A simplified range and much sharper pricing give Infiniti’s small QX30 SUV a much-needed brush-up for 2019. But without any core changes, there’s still plenty of room for improvement.
If you were to take a handful of hot-button buzzwords and phrases like ‘prestige’, ‘compact SUV’, ‘aspirational’ and ‘technology’ and throw them in a blender, the results could be spectacular. But more than likely you'll end up with something disastrous.
You’d have to tread a very fine line to get the balance just right, which is exactly the situation aspirational luxury marque, Infiniti, finds itself facing with its QX30 compact SUV.
In Australia, Infiniti is almost invisible having sold just 649 cars of the 1.15 million new cars registered in Australia in 2018.
The QX30 and its closely related Q30 twin contributed 170 of those registrations, so they’re pulling their weight within Infiniti’s range. But (and it’s a big but) Infiniti’s compact SUV is based on the Mercedes-Benz GLA of which 3906 were sold in 2018, so there’s some catching up to do.
Why the state-of-play update? Because for 2019, Infiniti has tinkered with the QX30 in an attempt to maintain some kind of market presence. That means the 2019 Infiniti QX30 Sport you see here, priced from $49,888 drive-away, is now the only variant available in Australia, and takes the place of the previous QX30 GT and QX30 Premium trim levels spanning $48,900 to $56,900 before on-roads.
At that price, the QX30 Sport comes powered by a 2.0-litre turbocharged four-cylinder petrol engine producing 155kW and 350Nm, which is paired with a seven-speed dual-clutch automatic transmission and all-wheel drive.
Below the QX30, the Q30 also continues with the same body shape (but minor differences to wheels and bumpers), the same engine, but lower ride height and front-wheel drive only, which makes it more a hatch than SUV despite still being marketed as the latter.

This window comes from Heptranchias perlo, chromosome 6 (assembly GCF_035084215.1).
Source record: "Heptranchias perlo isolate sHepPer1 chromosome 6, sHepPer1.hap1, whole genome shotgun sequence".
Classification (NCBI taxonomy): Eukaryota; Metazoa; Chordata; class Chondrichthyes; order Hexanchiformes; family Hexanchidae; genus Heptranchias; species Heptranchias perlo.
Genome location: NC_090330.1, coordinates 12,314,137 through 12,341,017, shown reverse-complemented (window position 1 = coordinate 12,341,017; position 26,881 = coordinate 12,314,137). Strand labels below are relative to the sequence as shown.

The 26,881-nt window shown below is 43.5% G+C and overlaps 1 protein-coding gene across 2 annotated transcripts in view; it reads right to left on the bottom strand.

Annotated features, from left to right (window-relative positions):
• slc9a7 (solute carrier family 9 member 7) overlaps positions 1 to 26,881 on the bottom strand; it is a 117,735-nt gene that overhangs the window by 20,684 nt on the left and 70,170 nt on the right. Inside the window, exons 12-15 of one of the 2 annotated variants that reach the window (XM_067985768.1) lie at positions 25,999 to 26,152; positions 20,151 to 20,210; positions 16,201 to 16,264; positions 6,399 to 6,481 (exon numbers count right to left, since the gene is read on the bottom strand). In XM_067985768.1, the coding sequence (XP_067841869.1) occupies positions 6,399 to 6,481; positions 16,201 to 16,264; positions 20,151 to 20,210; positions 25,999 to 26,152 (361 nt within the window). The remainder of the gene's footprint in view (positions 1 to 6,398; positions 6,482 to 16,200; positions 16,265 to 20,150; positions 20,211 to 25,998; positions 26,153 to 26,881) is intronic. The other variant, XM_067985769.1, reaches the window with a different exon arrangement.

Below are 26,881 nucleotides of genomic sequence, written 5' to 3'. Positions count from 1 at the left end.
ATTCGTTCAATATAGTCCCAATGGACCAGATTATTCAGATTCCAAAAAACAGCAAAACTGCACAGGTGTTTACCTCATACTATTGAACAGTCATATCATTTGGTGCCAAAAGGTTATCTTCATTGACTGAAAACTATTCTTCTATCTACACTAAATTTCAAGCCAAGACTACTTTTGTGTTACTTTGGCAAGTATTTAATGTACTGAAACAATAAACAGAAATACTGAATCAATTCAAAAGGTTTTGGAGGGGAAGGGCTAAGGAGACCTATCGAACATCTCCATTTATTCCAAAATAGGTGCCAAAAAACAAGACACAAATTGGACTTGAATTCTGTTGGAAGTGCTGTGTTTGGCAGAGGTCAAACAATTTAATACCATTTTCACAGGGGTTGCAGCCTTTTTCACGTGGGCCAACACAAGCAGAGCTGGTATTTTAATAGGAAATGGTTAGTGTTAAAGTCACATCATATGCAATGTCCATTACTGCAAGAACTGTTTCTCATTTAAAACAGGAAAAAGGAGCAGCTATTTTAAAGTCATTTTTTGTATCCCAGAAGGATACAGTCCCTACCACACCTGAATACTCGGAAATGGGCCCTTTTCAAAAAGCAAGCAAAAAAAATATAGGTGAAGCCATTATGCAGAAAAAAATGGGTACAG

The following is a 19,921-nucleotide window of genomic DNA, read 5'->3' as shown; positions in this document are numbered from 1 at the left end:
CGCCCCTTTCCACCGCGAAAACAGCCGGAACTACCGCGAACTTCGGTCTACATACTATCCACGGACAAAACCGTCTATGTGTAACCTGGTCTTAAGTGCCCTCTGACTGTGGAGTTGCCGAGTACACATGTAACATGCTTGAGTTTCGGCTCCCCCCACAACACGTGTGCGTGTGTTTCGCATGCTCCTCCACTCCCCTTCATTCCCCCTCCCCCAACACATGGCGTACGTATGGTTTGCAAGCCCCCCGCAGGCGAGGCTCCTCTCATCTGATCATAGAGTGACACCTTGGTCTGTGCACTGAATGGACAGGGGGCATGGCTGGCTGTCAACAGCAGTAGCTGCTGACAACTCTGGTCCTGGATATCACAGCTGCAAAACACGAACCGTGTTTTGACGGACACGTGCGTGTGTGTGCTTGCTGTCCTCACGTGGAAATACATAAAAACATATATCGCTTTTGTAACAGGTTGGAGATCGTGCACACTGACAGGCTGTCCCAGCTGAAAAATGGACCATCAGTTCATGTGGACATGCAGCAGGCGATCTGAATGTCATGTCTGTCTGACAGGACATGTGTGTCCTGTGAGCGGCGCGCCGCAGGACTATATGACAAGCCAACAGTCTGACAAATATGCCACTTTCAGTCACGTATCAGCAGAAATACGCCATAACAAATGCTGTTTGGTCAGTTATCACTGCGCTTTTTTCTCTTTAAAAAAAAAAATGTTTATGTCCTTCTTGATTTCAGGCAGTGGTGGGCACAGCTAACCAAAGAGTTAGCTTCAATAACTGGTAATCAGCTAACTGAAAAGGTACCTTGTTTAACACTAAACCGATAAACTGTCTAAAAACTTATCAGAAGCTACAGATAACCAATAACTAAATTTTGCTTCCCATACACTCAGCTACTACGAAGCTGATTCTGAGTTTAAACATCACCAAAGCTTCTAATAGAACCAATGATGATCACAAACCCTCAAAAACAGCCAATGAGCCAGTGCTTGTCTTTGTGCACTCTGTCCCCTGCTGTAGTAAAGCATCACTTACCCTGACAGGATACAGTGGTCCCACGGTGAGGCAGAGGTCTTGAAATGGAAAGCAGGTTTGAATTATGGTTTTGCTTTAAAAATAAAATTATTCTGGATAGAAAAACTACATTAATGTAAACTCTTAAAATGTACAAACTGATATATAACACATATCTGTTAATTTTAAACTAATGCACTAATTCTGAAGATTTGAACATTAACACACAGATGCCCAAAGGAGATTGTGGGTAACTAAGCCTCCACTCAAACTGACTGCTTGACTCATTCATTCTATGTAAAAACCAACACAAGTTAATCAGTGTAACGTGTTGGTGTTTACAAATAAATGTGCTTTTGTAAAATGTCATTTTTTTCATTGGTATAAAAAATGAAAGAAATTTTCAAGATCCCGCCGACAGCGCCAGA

If you’re keeping score, the engine, transmission and all-wheel-drive system are supplied by Mercedes-Benz and are the same as you’d find in a GLA250. But you’d have to stump up $61,800 plus on-road costs (at full retail before offers) to buy a mechanically identical car with a three-pointed star in the grille.
In styling terms, the two are quite different. Infiniti’s aesthetic is a little more daring than that of the chunkier Benz, though neither is likely to be mistaken for a serious off-road adventurer. Active urban lifestyles are clearly the target market.
The QX30’s Benz-based model sharing also sees a number of identifiable interior components make their way across. Steering wheel, switchgear, indicator stalk, climate-control panel, instrument cluster and key all bear Mercedes hallmarks, although Infiniti installs a unique infotainment system – more on that soon. The dash, doors and seats also bear Infiniti's design influence, though whether or not you prefer the revised looks is a matter of personal taste.
The standard features list is a plump one, and with just one variant there’s no fear of missing out. You’ll find leather seat trim, powered front seats with memory, dual-zone climate control, proximity key and push-button start, speed limiter and adaptive cruise control, adaptive LED headlights, fixed glass roof and 19-inch alloy wheels all included.
Value gets a big shot in the arm as a result with now-standard leather, adaptive cruise, push-button start, and rear-view camera, which were all missing from the previous QX30 GT base model before the 2019 model-year range revision.
Safety features include tyre pressure monitoring, traffic sign recognition, forward-collision warning with forward emergency braking, surround-view camera, lane-departure warning, blind-spot monitoring, a pedestrian-protecting pop-up bonnet and seven airbags.
A five-star ANCAP safety rating applies to the Q30, not expressly the QX30, despite identical engineering and construction. However, the rating awarded under 2015 criteria isn’t necessarily a match for a car with a 2019-assessed five-star score.
Infiniti’s take on infotainment sees Mercedes’s COMAND system sidelined for a different 7.0-inch touchscreen packed with features like satellite navigation, DAB+ digital radio, CD player, Bluetooth, voice command, and secondary console controller. A 10-speaker Bose audio system brings your tunes to your ears.
Unfortunately, while the system Infiniti uses brings a family resemblance to cars like the larger Q50, it’s wildly out of sync with expectations of how a contemporary infotainment system should work.
Interfaces are clunky, graphics are dated, there’s no rhyme or reason to some of the menu layouts, using the rotary controller doesn’t bring any tangible benefits, and at 7.0 inches the dim, low-res screen seems way behind contemporary segment expectations.